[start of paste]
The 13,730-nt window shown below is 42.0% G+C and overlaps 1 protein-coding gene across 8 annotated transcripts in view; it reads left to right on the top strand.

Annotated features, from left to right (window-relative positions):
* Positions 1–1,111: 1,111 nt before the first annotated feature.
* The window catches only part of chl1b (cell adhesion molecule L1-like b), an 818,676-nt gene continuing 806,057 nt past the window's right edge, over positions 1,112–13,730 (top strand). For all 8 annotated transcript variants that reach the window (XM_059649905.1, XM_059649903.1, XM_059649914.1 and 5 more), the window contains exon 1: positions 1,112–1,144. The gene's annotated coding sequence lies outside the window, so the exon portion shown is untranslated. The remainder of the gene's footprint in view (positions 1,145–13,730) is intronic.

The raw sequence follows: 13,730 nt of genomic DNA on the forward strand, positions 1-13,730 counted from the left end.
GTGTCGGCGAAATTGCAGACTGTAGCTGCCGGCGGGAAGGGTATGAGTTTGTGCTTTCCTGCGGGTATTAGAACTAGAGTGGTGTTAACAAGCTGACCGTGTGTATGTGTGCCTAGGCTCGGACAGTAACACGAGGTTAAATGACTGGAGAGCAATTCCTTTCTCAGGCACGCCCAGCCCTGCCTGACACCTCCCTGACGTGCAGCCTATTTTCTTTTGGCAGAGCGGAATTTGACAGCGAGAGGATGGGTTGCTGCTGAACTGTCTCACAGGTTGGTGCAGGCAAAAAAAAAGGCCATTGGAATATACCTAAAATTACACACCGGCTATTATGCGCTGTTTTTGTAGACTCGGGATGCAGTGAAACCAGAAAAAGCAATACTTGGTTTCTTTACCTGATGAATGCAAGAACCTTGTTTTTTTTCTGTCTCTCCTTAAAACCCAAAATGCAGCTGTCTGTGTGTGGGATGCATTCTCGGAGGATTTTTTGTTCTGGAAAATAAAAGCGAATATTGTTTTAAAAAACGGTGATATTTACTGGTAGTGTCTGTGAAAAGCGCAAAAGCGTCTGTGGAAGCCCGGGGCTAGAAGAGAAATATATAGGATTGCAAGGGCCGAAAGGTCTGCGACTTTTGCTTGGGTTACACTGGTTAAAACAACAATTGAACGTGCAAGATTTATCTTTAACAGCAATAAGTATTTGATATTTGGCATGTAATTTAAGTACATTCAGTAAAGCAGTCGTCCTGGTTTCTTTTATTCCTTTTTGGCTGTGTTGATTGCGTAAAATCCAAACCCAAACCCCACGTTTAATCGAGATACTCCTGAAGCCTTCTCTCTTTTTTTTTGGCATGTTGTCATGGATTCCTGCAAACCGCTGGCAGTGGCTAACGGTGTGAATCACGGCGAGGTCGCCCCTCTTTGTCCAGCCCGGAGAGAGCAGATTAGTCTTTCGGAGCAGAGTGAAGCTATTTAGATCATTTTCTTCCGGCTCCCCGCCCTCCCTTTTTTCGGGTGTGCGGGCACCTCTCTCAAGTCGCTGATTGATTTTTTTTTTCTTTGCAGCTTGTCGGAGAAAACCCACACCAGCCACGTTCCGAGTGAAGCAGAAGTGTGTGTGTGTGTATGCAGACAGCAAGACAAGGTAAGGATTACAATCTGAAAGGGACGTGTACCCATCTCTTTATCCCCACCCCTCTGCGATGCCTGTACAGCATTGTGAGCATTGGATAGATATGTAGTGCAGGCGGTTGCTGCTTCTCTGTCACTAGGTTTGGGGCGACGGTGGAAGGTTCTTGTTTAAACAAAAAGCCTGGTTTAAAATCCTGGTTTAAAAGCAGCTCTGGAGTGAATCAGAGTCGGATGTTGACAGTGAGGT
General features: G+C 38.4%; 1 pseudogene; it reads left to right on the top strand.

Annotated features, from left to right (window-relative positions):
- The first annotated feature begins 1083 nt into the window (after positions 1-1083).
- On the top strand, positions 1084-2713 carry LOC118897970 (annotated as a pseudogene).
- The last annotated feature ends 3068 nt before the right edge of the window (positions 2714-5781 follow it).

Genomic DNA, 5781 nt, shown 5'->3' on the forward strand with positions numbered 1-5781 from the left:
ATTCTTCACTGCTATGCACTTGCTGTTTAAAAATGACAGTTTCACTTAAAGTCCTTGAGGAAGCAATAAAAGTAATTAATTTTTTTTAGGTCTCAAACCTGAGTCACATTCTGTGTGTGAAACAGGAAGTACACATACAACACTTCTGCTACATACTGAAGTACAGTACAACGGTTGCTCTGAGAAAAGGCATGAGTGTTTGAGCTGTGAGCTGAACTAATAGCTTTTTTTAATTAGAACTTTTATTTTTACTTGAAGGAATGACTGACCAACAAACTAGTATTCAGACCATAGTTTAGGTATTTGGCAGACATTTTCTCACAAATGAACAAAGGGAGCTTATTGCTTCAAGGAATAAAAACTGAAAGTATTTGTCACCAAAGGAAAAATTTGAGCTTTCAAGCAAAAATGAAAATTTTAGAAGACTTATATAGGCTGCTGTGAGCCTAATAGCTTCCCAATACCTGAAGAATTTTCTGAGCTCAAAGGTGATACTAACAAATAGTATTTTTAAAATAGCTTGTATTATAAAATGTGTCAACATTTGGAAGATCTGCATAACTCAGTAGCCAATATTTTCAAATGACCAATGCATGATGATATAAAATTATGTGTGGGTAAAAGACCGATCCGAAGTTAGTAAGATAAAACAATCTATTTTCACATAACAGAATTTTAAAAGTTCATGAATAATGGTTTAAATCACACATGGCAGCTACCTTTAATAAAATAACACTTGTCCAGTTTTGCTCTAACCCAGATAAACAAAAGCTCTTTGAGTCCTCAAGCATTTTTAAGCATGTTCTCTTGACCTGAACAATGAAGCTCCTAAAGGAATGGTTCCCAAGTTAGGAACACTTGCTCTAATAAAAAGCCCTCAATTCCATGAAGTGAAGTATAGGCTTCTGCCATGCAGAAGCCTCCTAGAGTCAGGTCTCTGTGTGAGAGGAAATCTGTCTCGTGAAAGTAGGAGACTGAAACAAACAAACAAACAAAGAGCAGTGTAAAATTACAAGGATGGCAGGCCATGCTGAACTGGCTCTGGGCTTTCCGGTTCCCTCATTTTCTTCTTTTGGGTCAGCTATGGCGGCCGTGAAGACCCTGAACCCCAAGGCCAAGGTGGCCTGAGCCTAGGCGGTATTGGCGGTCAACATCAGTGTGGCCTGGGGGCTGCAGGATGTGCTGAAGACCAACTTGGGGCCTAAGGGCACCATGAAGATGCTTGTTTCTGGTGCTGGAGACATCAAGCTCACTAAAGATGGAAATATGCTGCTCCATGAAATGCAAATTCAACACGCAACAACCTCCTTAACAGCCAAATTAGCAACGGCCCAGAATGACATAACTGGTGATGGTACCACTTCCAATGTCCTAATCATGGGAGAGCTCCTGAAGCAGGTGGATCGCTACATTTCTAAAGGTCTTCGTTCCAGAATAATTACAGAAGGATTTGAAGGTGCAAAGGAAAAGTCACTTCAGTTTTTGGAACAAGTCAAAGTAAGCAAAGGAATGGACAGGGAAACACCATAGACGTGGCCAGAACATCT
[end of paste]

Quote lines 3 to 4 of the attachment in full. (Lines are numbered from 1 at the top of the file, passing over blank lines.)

* Positions 1–1,111: 1,111 nt before the first annotated feature.
* The window catches only part of chl1b (cell adhesion molecule L1-like b), an 818,676-nt gene continuing 806,057 nt past the window's right edge, over positions 1,112–13,730 (top strand). For all 8 annotated transcript variants that reach the window (XM_059649905.1, XM_059649903.1, XM_059649914.1 and 5 more), the window contains exon 1: positions 1,112–1,144. The gene's annotated coding sequence lies outside the window, so the exon portion shown is untranslated. The remainder of the gene's footprint in view (positions 1,145–13,730) is intronic.